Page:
If I had to choose a single discipline to have the most positive effect in every arena of my life, it would be Yoga. Now, the sneaky thing of course is that the term "yoga" covers a variety of linked disciplines, from the meditative to the physical to the social, so I've got most of what I need to be an awake, aware human being handled. If I had to choose one major division, it would be Hatha yoga, the science of posture"because while you can enter here and tie all the other aspects together, if you enter at the more esoteric aspects, it is quite possible to remain ignorant of, and neglectful toward, your body.
Seen it many times.
The number of different aspects that can all link here include health, fitness, ethics, psychology, stress management, social theory, epistemology, and philosophy. Good stuff!
But of course, it is possible to fall into traps with yoga, as with anything else. Injury, obsession, imbalance, rigidly dualistic thought, "dreaming that you are awake" and more area all possible negative side effects. Here are some thoughts based on my own fifty years of experience. (BTW--that experience was not all high quality. I first practiced yoga from watching "Yoga For Health" with Richard Hittleman on television, at the age of about eight. Other books and videos followed. I didn't start taking actual classes until my twenties, became more serious in my 30's, and finally attended a yoga teacher's training in my 40's.)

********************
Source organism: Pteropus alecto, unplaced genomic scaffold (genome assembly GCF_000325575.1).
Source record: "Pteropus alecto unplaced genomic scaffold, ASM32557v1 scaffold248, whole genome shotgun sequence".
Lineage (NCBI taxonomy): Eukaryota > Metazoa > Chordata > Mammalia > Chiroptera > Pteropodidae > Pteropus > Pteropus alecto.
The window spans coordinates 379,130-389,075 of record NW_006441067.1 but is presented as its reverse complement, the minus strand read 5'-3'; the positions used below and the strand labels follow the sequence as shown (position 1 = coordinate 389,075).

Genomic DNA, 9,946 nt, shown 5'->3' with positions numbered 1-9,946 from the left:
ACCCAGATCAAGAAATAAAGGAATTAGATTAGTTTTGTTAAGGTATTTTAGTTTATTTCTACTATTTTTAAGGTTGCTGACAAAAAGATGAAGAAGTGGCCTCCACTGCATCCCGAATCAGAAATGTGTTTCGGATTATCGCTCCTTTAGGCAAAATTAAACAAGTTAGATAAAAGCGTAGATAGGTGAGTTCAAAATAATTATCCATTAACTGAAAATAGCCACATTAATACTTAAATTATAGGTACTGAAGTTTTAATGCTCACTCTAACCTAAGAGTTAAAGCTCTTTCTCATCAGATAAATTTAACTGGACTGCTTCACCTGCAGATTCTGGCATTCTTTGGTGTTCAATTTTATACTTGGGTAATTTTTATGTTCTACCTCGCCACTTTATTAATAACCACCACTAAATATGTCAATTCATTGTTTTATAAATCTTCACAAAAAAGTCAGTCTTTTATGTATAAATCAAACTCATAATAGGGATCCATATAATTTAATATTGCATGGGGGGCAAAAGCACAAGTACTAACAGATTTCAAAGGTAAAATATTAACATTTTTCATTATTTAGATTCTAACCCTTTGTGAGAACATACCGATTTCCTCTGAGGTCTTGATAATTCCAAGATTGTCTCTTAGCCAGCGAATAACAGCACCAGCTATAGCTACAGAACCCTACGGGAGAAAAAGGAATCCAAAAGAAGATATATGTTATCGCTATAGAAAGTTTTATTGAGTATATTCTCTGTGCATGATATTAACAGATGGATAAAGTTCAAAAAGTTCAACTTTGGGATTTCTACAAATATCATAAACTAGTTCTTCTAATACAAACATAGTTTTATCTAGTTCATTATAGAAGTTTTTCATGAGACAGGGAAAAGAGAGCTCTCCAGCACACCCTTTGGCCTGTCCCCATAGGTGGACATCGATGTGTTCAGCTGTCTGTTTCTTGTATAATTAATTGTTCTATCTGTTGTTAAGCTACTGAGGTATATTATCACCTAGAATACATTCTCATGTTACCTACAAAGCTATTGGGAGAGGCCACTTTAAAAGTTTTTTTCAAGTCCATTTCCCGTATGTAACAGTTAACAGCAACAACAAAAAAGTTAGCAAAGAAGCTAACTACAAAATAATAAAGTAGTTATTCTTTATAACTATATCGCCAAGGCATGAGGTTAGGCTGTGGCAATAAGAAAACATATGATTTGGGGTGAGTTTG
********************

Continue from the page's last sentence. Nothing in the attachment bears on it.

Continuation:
So. Ten thoughts on Hatha Yoga.
1) The quality of yoga is the quality of your attention, NOT the depth or amplitude of your postures, which are mere gymnastics.
2) You must learn the difference between intensity and pain. It is GOOD to take a yoga pose to the point of intensity, where you are challenged. But never let pain go above a "3" on a scale of 1-10.
3) Don't compare yourself to other people in the class. That mega-flexible teenager next to you might be a cheerleader thinking about her boyfriend as she ties herself in a knot. If your total focus and relaxation takes your head one inch closer to your knees"you're doing fine.